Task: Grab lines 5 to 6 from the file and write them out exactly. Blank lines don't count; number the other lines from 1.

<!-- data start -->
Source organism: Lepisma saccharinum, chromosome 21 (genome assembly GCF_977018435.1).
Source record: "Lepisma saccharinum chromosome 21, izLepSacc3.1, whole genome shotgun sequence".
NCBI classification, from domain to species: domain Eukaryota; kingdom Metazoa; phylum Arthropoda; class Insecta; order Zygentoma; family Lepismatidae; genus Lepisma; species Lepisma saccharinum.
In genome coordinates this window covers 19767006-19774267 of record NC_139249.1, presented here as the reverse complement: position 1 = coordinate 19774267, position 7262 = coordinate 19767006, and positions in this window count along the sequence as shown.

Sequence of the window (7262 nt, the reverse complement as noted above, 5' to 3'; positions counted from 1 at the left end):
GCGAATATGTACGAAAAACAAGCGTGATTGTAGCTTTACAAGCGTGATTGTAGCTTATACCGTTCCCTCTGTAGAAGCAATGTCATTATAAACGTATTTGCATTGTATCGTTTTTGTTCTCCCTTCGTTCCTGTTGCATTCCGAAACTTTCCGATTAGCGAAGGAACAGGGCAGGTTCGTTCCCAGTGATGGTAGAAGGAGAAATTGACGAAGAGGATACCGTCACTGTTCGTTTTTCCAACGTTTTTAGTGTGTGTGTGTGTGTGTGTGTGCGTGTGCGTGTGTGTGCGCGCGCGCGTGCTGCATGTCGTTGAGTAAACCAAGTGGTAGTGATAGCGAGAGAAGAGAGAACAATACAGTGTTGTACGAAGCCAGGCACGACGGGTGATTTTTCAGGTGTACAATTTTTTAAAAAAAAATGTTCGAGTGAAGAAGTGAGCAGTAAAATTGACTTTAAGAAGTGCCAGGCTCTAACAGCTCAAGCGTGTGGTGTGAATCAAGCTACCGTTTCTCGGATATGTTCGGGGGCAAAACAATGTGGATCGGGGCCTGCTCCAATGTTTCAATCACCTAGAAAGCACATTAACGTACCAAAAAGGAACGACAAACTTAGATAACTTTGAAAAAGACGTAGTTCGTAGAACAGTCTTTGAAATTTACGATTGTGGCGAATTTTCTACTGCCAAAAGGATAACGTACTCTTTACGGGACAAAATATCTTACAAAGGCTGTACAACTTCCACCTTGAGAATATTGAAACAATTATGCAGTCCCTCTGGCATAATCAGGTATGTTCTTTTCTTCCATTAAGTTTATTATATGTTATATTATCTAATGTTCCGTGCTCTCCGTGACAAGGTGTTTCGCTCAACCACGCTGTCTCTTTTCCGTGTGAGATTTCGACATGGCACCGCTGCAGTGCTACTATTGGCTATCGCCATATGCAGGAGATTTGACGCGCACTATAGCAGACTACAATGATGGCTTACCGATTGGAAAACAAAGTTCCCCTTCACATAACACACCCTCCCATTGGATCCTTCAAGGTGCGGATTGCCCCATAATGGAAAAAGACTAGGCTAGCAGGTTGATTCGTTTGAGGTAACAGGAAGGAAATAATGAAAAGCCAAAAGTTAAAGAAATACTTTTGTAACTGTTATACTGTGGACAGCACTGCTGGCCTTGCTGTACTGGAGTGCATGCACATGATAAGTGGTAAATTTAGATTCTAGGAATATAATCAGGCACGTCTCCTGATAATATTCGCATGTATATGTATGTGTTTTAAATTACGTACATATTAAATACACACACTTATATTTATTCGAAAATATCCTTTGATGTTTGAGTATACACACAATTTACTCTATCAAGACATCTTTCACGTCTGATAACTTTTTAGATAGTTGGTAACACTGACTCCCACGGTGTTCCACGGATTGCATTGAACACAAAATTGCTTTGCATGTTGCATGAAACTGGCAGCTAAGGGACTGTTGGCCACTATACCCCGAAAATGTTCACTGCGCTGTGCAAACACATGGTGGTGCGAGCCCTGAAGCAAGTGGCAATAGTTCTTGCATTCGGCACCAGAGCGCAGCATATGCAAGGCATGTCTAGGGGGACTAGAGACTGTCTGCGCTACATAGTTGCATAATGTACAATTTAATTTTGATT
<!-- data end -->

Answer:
Sequence of the window (7262 nt, the reverse complement as noted above, 5' to 3'; positions counted from 1 at the left end):
GCGAATATGTACGAAAAACAAGCGTGATTGTAGCTTTACAAGCGTGATTGTAGCTTATACCGTTCCCTCTGTAGAAGCAATGTCATTATAAACGTATTTGCATTGTATCGTTTTTGTTCTCCCTTCGTTCCTGTTGCATTCCGAAACTTTCCGATTAGCGAAGGAACAGGGCAGGTTCGTTCCCAGTGATGGTAGAAGGAGAAATTGACGAAGAGGATACCGTCACTGTTCGTTTTTCCAACGTTTTTAGTGTGTGTGTGTGTGTGTGTGTGCGTGTGCGTGTGTGTGCGCGCGCGCGTGCTGCATGTCGTTGAGTAAACCAAGTGGTAGTGATAGCGAGAGAAGAGAGAACAATACAGTGTTGTACGAAGCCAGGCACGACGGGTGATTTTTCAGGTGTACAATTTTTTAAAAAAAAATGTTCGAGTGAAGAAGTGAGCAGTAAAATTGACTTTAAGAAGTGCCAGGCTCTAACAGCTCAAGCGTGTGGTGTGAATCAAGCTACCGTTTCTCGGATATGTTCGGGGGCAAAACAATGTGGATCGGGGCCTGCTCCAATGTTTCAATCACCTAGAAAGCACATTAACGTACCAAAAAGGAACGACAAACTTAGATAACTTTGAAAAAGACGTAGTTCGTAGAACAGTCTTTGAAATTTACGATTGTGGCGAATTTTCTACTGCCAAAAGGATAACGTACTCTTTACGGGACAAAATATCTTACAAAGGCTGTACAACTTCCACCTTGAGAATATTGAAACAATTATGCAGTCCCTCTGGCATAATCAGGTATGTTCTTTTCTTCCATTAAGTTTATTATATGTTATATTATCTAATGTTCCGTGCTCTCCGTGACAAGGTGTTTCGCTCAACCACGCTGTCTCTTTTCCGTGTGAGATTTCGACATGGCACCGCTGCAGTGCTACTATTGGCTATCGCCATATGCAGGAGATTTGACGCGCACTATAGCAGACTACAATGATGGCTTACCGATTGGAAAACAAAGTTCCCCTTCACATAACACACCCTCCCATTGGATCCTTCAAGGTGCGGATTGCCCCATAATGGAAAAAGACTAGGCTAGCAGGTTGATTCGTTTGAGGTAACAGGAAGGAAATAATGAAAAGCCAAAAGTTAAAGAAATACTTTTGTAACTGTTATACTGTGGACAGCACTGCTGGCCTTGCTGTACTGGAGTGCATGCACATGATAAGTGGTAAATTTAGATTCTAGGAATATAATCAGGCACGTCTCCTGATAATATTCGCATGTATATGTATGTGTTTTAAATTACGTACATATTAAATACACACACTTATATTTATTCGAAAATATCCTTTGATGTTTGAGTATACACACAATTTACTCTATCAAGACATCTTTCACGTCTGATAACTTTTTAGATAGTTGGTAACACTGACTCCCACGGTGTTCCACGGATTGCATTGAACACAAAATTGCTTTGCATGTTGCATGAAACTGGCAGCTAAGGGACTGTTGGCCACTATACCCCGAAAATGTTCACTGCGCTGTGCAAACACATGGTGGTGCGAGCCCTGAAGCAAGTGGCAATAGTTCTTGCATTCGGCACCAGAGCGCAGCATATGCAAGGCATGTCTAGGGGGACTAGAGACTGTCTGCGCTACATAGTTGCATAATGTACAATTTAATTTTGATT